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Flag DE Exhibit Salutes History's Original Flying Creatures
MenuHomeAviationHumansOriginsScienceWeb LinksSite MapContact While the world of flight begins to see the innovations taking shape in aviation’s second century, the EAA AirVenture Museum is also looking back - way back - to the first flying creatures in a new exhibit that opened on Saturday, May 21, 2005.

“DINO-SOAR!” digs into the very origins of flight, from the earliest flying insects and reptiles, and connects them to aviation today. The highly interactive exhibit includes artifacts and models ranging from the evolution of dinosaurs into birds that inspired modern-day aviation.

“This exhibit is something quite different for EAA and looks at flight in a way many of us have never considered,” said Alan Westby, EAA AirVenture Museum curator. “Through the DINO-SOAR! exhibit, people of all ages can discover, in a very fun way, how flight came to exist on Earth. It shows how the history of flight has been uninterrupted for millions of years, eventually creating the dreams and, quite recently, the reality of humans being able to fly.”

The 3,000-square foot exhibit will open along the museum’s Wittman Concourse and is included in regular museum admission. It will remain at EAA through April 2006. Among the fascinating items within the DINO-SOAR! exhibit are:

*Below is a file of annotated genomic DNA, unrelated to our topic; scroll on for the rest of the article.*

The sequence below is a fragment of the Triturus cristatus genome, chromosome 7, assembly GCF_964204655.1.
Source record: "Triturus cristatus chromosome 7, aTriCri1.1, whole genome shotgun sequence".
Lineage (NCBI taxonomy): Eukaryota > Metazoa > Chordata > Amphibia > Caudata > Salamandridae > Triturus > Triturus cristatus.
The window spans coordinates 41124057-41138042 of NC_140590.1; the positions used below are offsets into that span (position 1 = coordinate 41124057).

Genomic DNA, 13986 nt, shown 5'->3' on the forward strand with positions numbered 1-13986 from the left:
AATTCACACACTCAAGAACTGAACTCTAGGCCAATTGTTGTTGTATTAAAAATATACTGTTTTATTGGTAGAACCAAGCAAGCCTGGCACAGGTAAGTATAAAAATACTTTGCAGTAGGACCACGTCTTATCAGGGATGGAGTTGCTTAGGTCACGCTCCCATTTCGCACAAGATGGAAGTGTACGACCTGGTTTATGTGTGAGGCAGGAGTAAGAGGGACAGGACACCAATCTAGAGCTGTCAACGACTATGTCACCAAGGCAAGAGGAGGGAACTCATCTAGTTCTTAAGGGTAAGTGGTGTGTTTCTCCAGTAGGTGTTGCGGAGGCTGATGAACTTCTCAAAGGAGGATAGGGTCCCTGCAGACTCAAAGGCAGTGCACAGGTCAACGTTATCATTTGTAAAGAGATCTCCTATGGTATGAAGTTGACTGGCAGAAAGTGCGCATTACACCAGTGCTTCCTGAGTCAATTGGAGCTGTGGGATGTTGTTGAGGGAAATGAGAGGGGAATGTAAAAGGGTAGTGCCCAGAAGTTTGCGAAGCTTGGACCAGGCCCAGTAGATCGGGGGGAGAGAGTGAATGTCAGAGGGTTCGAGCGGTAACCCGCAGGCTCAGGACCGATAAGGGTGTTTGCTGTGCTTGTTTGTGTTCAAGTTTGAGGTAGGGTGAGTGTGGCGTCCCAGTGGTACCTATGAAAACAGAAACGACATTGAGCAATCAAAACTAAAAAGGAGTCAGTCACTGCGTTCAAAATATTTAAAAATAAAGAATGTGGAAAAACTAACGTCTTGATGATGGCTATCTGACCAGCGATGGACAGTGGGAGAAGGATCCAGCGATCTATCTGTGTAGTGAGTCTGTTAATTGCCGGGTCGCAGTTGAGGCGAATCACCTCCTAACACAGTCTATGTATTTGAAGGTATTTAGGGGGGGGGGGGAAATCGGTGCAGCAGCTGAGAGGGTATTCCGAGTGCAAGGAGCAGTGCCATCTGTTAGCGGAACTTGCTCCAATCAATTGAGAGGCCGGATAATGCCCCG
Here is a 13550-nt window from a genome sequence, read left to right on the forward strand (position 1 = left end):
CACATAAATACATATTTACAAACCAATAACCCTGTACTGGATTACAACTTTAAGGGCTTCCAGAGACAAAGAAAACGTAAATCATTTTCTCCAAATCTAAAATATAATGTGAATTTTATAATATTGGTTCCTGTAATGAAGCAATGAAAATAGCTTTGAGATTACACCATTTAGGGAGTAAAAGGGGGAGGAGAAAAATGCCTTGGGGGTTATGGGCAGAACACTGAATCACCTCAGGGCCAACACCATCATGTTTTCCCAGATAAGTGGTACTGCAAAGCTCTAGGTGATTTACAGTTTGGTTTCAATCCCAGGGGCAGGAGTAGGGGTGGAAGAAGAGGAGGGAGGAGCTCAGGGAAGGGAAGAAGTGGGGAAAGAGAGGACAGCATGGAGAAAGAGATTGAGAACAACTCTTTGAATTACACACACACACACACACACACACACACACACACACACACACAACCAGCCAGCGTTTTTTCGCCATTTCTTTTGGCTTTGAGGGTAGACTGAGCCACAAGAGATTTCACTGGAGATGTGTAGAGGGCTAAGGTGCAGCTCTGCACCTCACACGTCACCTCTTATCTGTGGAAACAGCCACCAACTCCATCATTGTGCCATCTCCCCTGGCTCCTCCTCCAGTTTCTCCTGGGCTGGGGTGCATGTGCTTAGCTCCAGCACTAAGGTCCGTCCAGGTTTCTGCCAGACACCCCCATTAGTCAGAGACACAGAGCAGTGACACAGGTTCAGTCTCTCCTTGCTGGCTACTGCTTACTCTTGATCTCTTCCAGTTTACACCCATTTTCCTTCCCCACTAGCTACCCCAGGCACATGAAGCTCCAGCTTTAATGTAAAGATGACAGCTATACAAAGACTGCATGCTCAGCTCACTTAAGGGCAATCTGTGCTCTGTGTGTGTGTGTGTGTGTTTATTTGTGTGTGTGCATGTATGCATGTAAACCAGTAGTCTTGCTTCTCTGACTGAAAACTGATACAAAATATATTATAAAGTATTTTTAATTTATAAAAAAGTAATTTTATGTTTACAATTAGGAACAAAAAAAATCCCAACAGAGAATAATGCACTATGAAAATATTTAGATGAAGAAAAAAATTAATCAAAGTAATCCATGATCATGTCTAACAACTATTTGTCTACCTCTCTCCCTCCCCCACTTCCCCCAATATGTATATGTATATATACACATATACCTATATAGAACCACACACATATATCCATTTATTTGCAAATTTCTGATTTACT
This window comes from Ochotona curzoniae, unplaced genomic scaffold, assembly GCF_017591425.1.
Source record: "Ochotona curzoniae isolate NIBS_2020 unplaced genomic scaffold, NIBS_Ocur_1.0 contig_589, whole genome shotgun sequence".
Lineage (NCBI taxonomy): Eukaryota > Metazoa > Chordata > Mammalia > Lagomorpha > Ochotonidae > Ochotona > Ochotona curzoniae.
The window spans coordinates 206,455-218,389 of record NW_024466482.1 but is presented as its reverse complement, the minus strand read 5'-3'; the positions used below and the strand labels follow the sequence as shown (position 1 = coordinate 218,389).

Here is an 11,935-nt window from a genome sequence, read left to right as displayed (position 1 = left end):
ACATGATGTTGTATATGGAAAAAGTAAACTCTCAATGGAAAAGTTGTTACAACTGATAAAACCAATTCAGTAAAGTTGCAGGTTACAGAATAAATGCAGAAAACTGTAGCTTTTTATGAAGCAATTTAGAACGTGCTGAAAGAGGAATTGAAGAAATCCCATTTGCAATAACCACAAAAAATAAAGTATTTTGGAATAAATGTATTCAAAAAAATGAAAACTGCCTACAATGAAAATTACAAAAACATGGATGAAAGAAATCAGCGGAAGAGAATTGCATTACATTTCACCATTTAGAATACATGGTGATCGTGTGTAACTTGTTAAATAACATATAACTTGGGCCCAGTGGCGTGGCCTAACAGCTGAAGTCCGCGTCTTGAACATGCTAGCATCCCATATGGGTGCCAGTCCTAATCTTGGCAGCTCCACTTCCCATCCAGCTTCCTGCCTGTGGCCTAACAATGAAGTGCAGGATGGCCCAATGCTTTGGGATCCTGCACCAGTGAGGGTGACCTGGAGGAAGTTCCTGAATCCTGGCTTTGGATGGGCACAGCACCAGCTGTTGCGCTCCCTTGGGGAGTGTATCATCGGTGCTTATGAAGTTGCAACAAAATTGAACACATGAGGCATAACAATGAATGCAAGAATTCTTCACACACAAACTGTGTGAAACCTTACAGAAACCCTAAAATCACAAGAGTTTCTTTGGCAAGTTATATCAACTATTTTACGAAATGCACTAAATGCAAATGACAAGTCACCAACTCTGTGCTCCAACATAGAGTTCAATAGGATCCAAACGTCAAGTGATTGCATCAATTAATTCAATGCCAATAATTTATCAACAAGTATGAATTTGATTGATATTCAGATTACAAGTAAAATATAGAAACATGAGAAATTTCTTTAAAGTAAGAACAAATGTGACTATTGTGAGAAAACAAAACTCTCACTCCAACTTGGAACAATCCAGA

• A massive, 36-foot-wingspan model of a Quetzalcoatlus, the largest flying animal of all time. The model was built by famed aeronautical engineer Dr. Paul MacCready, who designed such legendary human- and solar-powered aircraft as the Gossamer Condor and Gossamer Albatross.
  • Fossilized insects, bats and dragonflies; plus fascinating displays of amber-encased insects.
  • Actual pterosaur fossils from the Jurassic period, highlighted by a flock of re-created pterosaurs overhead, showing the animals’ development over the 160 million years they ruled the sky.
  • Lifelike models and reproductions from acclaimed dinosaur sculptor Allan Smith; and artwork of feathered dinosaurs by artist Luis Rey.

In addition, five interactive exhibits will engage young people and older enthusiasts:

  • Explore a pterosaur nest! Reach inside a Pterodactyl nest and find whether you can identify what’s inside.
  • Touch the oldest thing you’ve ever seen! Touch an actual dinosaur bone on display in the exhibit.
  • Sit on a dinosaur egg! Sit inside a dinosaur nest while reading about prehistoric fliers.
  • Become a fly! Hands-on exhibits show how an insect’s muscles and wings combine to let it fly.
  • Build a dinosaur! Create your own prehistoric flier through hand-crafted dinosaur puzzles.
“It’s fitting an exhibit this significant opened during the celebration of International Museum Week (May 14-22), which recognizes the enormous contribution museums provide to our knowledge and culture,” Westby said. “We are especially grateful to the University of Wisconsin’s geology museum for its support of the exhibit through loans of fossils, casts and other artifacts.”

The EAA AirVenture Museum is located just off Highway 41 at the Highway 44 exit in Oshkosh. The Museum is open Monday through Saturday from 8:30 a.m. to 5 p.m. and on Sundays from 10 a.m. to 5 p.m. EAA members receive free museum admission year-round and family memberships are available. For more information, call the EAA AirVenture Museum at (920) 426-6108 or visit

June 5, 2005

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